Dr. Steve Sinatra: I’ll tell you, the quickest thing that comes to my mind is just eliminate some sugar on a daily basis. If you have to have a soda, just try another beverage. In other words, if soda is your thing try mixing half the soda with seltzer water, just to cut back on the sugar. You know, people don’t realize this but a 12-ounce can of cola contains 15 to 16 teaspoons of sugar. It’s outrageous, it’s crazy. So if you have to have a soda, if you’re addicted to soda, let’s say, I would dilute it with seltzer water. In other words, just dilute it. Be aware of how much sugar you’re putting into your body. Because remember, especially during the pandemic, remember this — sugar has an impact, it stifles those white blood cells, it creates immune system decline. During the pandemic, the least amount of sugar you put into your body, the better.

Dr. Drew Sinatra: That’s a great tip, Dad. For mine, I’m going to say this. You are in charge of what you put in your body, okay? Now, there’s great marketing out there, there’s fancy labels, there’s hyped-up marketing that will sell you anything that has sugar in it and processed foods and such. Don’t buy those things, they’re not good for you. And there’s no one above you saying, “Hey, this isn’t good for your health.” You are the one that is in charge of your health and bringing in good food. So when you’re in the supermarket, stay away from the middle aisles. Of course, you got to buy some things there. But really, stay in the outside aisles, where there’s lots of fruits and vegetables and such, and focus on buying those foods. Because those are real foods, those are whole foods. And you are ultimately in charge of what you put in your mouth, and it can make just a drastic change in your health. So, I’m putting you in the driver’s seat.

Dr. Steve Sinatra: Well said, Drew. Well said.

Dr. Drew Sinatra: That’s our show for today, folks. If you have a question or an idea for a show topic, please send us an email or share a post with us on Facebook. And remember, if you like what you heard today and you want to be an active member of the Be HEALTHistic community, subscribe to our podcast at, or an Apple Podcasts, or wherever you download your favorites. You can also find more great content and information from us and the Healthy Directions team at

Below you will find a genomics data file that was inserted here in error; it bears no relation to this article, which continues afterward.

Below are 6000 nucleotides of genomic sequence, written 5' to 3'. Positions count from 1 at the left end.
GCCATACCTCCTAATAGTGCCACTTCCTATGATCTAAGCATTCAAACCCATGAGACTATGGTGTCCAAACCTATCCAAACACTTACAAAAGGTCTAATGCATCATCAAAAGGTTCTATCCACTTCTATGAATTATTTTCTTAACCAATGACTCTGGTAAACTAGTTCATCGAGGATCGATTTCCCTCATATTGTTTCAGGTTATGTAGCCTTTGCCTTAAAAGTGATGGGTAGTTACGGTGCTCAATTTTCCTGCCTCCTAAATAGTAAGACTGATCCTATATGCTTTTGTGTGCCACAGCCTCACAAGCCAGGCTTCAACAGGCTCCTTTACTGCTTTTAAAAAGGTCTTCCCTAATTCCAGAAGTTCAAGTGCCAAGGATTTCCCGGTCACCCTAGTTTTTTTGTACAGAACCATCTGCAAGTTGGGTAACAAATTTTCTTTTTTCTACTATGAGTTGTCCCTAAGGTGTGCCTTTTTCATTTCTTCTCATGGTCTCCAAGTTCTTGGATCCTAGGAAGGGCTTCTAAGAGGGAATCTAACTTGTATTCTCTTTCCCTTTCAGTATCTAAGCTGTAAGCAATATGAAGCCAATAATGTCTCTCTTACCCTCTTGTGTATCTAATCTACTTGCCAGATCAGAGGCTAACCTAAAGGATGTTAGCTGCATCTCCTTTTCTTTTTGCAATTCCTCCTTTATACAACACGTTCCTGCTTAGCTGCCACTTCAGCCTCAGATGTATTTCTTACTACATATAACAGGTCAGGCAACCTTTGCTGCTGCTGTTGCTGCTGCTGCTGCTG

Dr. Drew Sinatra: I’m Dr. Drew Sinatra.

Dr. Steve Sinatra: And I’m Dr. Steve Sinatra.

Dr. Drew Sinatra: And this is Be HEALTHistic.

Narrator: Thanks for listening to Be HEALTHistic, powered by our friends at Healthy Directions, with Drs. Drew and Steve Sinatra. See you next time.


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Dr. Drew Sinatra

Meet Dr. Drew Sinatra

Dr. Drew Sinatra is a board-certified naturopathic doctor and self-described “health detective” with a passion for promoting natural healing, wellness, and improving quality of life by addressing the root cause of illness in patients of all ages. His vibrant practice focuses on treating the whole person (mind, body, and spirit) and finding missed connections between symptoms and health issues that are often overlooked by conventional medicine.

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Dr. Stephen Sinatra

Meet Dr. Stephen Sinatra

A true pioneer, Dr. Sinatra spent more than 40 years in clinical practice, including serving as an attending physician and chief of cardiology at Manchester Memorial Hospital, then going on to formulate his advanced line of heart health supplements. His integrative approach to heart health has changed the lives of hundreds of thousands.

More About Dr. Stephen Sinatra